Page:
Photo by Allyssa Hynes/Nebraska Communications

Palmer Keeps Huskers On Track

By Brian Rosenthal

James Palmer Jr. found his groove. Isaiah Roby kept crashing the boards. Nebraska rebounded when it mattered most, made free throws when it mattered most, and prevailed yet again.

That’s the basic recap of Nebraska’s 70-66 victory over Maryland on Tuesday night.

Now, do it again.

It’s the only way Nebraska (20-8, 11-4 Big Ten Conference) can keep its name on the NCAA Tournament bubble, and the Huskers are well aware.

Perhaps that explains why they came out a bit tight before an engaged crowd of 15,397 at Pinnacle Bank Arena.

“I thought that we were a little nervous early. I really do think we were nervous,” Nebraska coach Tim Miles said. “I thought the moment kind of got to us a little bit, and both teams knew what was at stake.

“These are two teams that have to put together a run. We’re in the middle of one. Maryland needs to get on one, and they just beat a good Northwestern team handily, and this was a big opportunity for them. So I think that gravity certainly sunk in, the gravity of that moment.”

Nebraska has 20 wins in the regular season for the first time since 1993, when it reached that mark on the final game of the regular season.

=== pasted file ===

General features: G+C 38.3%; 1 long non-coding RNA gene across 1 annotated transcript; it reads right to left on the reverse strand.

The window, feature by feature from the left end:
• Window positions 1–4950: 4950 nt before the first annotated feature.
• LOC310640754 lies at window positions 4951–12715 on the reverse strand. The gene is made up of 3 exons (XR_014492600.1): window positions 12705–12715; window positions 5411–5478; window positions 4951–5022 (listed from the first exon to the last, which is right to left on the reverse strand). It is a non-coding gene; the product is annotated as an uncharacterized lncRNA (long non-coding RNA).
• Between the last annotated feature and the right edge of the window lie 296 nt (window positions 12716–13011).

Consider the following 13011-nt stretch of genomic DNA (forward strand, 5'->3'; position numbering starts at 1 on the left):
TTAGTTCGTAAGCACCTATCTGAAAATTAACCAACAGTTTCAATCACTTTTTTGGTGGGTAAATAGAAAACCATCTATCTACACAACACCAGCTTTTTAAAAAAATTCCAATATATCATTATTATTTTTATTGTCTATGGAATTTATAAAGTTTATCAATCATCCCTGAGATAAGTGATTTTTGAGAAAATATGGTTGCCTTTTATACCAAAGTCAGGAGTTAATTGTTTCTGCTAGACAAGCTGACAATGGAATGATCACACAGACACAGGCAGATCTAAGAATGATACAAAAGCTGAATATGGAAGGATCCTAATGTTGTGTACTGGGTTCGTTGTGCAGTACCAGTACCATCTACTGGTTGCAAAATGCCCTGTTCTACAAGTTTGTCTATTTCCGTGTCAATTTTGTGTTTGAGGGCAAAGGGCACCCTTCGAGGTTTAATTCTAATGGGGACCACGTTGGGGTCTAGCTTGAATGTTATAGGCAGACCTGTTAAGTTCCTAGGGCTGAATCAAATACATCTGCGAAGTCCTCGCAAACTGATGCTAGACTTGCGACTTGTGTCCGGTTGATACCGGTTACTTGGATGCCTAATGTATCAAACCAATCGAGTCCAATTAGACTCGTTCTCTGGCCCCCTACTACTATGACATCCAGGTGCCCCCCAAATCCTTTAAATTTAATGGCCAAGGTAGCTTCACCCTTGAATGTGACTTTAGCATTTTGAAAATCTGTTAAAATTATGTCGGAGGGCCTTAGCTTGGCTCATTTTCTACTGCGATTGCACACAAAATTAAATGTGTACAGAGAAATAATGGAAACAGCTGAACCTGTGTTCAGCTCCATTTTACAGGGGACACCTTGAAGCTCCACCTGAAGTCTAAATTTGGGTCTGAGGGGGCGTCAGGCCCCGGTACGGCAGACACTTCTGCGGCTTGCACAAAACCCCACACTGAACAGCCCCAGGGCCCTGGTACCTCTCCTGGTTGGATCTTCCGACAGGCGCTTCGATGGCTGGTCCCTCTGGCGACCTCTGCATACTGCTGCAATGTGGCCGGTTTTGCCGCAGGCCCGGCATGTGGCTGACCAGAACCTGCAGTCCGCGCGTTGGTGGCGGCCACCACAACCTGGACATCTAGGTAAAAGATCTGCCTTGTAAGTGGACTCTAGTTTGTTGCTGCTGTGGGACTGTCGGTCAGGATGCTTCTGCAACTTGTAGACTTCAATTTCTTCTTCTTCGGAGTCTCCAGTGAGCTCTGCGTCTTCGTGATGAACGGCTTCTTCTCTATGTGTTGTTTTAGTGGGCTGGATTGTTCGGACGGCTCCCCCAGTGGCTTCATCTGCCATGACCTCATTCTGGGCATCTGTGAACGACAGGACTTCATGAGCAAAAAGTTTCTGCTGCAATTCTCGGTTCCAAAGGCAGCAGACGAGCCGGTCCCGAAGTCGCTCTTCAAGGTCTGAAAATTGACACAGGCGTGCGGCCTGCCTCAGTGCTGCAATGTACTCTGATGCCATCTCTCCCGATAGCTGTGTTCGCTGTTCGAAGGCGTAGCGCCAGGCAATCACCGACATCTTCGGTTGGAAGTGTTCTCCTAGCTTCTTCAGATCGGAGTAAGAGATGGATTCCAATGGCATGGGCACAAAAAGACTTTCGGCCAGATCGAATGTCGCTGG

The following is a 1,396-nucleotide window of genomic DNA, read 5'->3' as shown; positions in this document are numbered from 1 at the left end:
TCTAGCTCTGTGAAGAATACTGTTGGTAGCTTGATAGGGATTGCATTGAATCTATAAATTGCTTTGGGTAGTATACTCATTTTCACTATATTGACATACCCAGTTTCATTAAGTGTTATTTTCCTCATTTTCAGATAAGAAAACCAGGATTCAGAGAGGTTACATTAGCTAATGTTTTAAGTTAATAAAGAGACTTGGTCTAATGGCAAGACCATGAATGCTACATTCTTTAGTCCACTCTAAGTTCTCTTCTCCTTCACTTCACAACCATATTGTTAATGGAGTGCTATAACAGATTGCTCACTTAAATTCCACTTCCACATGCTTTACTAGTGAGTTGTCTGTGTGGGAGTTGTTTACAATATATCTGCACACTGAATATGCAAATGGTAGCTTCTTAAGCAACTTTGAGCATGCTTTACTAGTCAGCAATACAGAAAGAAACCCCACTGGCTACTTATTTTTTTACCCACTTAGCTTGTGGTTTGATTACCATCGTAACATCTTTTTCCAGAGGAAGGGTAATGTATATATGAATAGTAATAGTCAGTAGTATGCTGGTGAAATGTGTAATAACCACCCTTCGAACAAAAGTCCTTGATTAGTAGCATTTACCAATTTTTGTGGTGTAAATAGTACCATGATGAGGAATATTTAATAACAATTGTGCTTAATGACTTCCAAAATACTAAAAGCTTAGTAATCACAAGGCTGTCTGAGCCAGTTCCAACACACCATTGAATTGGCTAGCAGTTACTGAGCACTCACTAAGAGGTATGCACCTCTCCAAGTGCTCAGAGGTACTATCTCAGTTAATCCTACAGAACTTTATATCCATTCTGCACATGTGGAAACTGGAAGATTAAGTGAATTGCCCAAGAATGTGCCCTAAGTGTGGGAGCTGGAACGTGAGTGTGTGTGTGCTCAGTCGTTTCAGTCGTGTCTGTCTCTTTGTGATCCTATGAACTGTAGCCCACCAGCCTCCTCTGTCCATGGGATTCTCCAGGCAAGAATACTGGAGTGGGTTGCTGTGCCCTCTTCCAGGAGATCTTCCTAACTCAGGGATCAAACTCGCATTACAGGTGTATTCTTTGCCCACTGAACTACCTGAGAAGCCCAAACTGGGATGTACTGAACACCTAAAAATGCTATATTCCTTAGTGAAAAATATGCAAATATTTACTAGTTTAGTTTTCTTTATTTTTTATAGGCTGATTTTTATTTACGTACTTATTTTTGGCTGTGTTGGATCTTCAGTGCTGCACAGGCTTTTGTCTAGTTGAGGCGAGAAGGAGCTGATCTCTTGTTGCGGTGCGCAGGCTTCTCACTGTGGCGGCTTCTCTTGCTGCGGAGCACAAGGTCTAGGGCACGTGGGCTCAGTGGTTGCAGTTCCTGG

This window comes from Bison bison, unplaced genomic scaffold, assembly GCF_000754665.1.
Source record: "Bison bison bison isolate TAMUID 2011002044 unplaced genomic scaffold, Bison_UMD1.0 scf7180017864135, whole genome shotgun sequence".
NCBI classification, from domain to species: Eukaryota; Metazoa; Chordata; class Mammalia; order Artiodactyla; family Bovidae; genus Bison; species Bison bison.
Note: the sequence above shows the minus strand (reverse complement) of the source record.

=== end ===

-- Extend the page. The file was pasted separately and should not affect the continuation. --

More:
“It’s great, but we’re not planning on stopping here,” Miles said. “I told our guys a couple of weeks ago if you’re counting wins, you’re doing it wrong. You need to get your mind free of that and just keep playing and keep winning.”

Palmer seemed to take that to heart.

He went scoreless for nearly the game’s first 17 minutes before scoring on an emphatic dunk. The junior guard, with two points at halftime, gained more momentum in the second half, when he scored 24 points, repeatedly doing what he does best – attacking the rim.

That, Palmer said, was the plan coming out of halftime.

“When you get into a rhythm, everybody knows it’s like throwing a rock in the ocean,” said Palmer, who's scored at least 26 points in four of Nebraska's last seven games. “You don’t think you can miss. Guys did a great job of finding me.”

Palmer scored all 13 of Nebraska’s points during a 10-minute stretch of the second half. That included a heads-up play when he nearly lost the ball out of bounds on a baseline drive, regained control to flip the ball to Anton Gill near the wing, and then popped in the corner, where Gill found Palmer for a 3-pointer and 61-54 lead.

“He got cookin’,” junior guard Glynn Watson Jr. said. “That was big.”

Seeing Palmer was pouring sweat and breathing hard, a Nebraska assistant coach recommended to Miles to give his star a breather.

“I was in a vulnerable moment and I agreed to it,” Miles quipped. “I regret it.”

When he took Palmer out of the game with 5:15 remaining, and the Huskers leading 63-56, Nebraska proceeded to miss its next four field goal attempts. Palmer returned with 2:56 remaining and the Huskers clinging to a 64-61 lead.

Maryland (17-11, 6-9) cut the margin to one but never took the lead, despite the fact Nebraska went the game’s final 5:42 with no field goals. The Huskers did, however, salt away the game at the free-throw line, where they were 7-of-8 in the final 3 minutes, with six straight makes in the final 20 seconds.